OAK BROOK, Ill. (Dec. 18, 2020) — The Radiological Society of North America (RSNA) and the RSNA COVID-19 AI Task Force announced today that the first annotated data set from the RSNA International COVID-19 Open Radiology Database (RICORD) has been published by The Cancer Imaging Archive (TCIA).
The COVID-19 pandemic is a global public health crisis. Although prediction models for COVID-19 imaging have been developed to support medical decision making, the lack of a diverse annotated data set has hindered the capabilities of these models. RSNA launched RICORD in mid-2020 with the goal of building the largest open database of anonymized COVID-19 medical images in the world. It is being made freely available to the global research and education communities to gain new insights, apply new tools such as artificial intelligence and deep learning, and accelerate clinical recognition of this novel disease.
Created through a collaboration between RSNA and the Society of Thoracic Radiology, the initial group consists of 120 COVID-19 positive chest CT images from four international sites.
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“RSNA was able to draw on relationships established from prior machine learning challenges to quickly put together a COVID-19 AI Task Force,” said Carol Wu, M.D., a radiologist at MD Anderson Cancer Center and a member of the RSNA task force. “Contributing sites, already proficient at sharing data with RSNA, were able to quickly process necessary legal agreements, identify suitable cases, perform image de-identification and transfer the images in record speed.”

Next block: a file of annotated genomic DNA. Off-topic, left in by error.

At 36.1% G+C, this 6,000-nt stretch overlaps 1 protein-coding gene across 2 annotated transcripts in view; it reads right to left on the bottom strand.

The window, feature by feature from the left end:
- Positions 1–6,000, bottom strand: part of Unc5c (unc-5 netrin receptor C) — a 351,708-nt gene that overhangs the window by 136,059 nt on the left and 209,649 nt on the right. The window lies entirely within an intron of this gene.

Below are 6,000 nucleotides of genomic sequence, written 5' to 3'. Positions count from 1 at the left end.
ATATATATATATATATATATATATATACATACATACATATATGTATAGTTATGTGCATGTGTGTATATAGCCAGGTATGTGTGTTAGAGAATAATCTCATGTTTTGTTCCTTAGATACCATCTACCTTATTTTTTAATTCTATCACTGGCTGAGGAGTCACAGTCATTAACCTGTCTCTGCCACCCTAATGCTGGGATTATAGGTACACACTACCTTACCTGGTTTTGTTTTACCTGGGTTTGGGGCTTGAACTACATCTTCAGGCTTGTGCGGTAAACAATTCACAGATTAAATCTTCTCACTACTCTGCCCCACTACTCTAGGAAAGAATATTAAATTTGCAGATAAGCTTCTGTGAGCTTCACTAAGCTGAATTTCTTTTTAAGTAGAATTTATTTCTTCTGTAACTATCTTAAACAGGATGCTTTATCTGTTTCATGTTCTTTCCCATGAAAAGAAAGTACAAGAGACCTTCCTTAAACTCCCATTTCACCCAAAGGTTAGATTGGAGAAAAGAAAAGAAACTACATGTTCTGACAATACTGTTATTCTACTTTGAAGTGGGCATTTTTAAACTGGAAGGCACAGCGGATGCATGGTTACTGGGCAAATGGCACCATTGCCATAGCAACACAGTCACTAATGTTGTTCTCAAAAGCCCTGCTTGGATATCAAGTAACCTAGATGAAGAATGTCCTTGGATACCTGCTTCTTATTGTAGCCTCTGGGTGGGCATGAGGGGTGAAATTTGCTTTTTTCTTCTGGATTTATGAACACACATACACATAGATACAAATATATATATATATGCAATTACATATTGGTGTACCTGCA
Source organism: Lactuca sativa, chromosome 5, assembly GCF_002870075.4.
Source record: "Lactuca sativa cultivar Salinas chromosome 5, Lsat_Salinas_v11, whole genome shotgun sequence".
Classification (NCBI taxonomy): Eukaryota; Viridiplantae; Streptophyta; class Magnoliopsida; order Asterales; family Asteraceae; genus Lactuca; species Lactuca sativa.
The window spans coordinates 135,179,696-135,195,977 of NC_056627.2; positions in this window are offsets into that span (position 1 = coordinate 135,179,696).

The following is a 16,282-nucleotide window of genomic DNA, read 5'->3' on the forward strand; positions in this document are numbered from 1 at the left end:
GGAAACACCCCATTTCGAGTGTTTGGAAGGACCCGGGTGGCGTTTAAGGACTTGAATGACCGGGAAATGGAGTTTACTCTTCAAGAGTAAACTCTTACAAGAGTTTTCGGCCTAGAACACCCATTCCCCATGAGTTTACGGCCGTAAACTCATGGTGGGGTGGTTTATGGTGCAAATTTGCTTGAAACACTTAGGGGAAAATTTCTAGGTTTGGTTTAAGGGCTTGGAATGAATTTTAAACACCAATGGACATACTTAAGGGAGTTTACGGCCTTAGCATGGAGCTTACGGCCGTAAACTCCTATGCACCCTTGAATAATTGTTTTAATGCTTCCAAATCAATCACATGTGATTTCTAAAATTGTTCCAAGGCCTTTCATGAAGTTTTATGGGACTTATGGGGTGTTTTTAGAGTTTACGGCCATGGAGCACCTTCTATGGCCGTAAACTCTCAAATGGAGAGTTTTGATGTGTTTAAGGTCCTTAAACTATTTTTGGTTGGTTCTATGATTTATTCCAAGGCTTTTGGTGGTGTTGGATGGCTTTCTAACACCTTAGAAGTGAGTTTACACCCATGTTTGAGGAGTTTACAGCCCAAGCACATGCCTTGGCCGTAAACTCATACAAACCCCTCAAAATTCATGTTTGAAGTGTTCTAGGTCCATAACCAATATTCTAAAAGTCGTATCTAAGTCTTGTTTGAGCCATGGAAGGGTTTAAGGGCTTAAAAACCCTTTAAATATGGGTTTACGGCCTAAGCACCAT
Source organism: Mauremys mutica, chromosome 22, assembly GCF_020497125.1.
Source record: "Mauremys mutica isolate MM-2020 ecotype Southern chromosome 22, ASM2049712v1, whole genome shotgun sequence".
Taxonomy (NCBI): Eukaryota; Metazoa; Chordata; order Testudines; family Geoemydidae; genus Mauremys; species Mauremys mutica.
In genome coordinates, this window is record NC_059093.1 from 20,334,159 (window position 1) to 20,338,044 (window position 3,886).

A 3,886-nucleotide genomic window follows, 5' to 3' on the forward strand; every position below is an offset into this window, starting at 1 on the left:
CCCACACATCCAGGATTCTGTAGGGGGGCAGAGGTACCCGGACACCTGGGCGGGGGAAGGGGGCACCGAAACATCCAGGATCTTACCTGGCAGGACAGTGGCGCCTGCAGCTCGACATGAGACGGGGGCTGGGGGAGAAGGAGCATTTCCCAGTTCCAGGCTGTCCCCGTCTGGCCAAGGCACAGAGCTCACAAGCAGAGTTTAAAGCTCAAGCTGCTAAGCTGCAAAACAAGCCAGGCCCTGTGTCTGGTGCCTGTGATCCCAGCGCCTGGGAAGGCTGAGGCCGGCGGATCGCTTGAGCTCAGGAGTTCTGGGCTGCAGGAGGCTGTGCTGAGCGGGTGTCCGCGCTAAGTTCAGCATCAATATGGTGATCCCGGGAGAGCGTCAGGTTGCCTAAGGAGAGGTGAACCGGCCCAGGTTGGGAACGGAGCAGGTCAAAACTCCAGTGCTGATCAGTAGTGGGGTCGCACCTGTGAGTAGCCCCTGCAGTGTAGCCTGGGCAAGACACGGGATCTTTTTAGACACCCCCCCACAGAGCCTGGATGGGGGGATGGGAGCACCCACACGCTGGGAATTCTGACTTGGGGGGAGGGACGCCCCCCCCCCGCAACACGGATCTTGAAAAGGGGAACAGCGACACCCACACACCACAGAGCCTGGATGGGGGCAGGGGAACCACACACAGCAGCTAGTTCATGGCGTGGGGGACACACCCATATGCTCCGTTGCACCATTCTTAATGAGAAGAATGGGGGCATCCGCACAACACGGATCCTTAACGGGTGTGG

The image data was then annotated with detailed segmentation and classification labels. The label schema is based on guidelines outlined in the “Radiological Society of North America Expert Consensus Document on Reporting Chest CT Findings Related to COVID-19: Endorsed by the Society of Thoracic Radiology, the American College of Radiology, and RSNA” published in Radiology. Two teams of radiologists led by Scott Simpson, D.O., of the University of Pennsylvania, and Emily Tsai, M.D., of Stanford University, completed the painstaking and invaluable annotation project.
This data set represents the first published component of RICORD, and RSNA’s first contribution to the Medical Imaging and Data Resource Center (MIDRC), a consortium for rapid and flexible collection, artificial intelligence analysis and dissemination of imaging and associated data. Jointly developed by RSNA, the American College of Radiology and the American Association of Physicists in Medicine, MIDRC is funded by the National Institute of Biomedical Imaging and Bioengineering and hosted by the University of Chicago.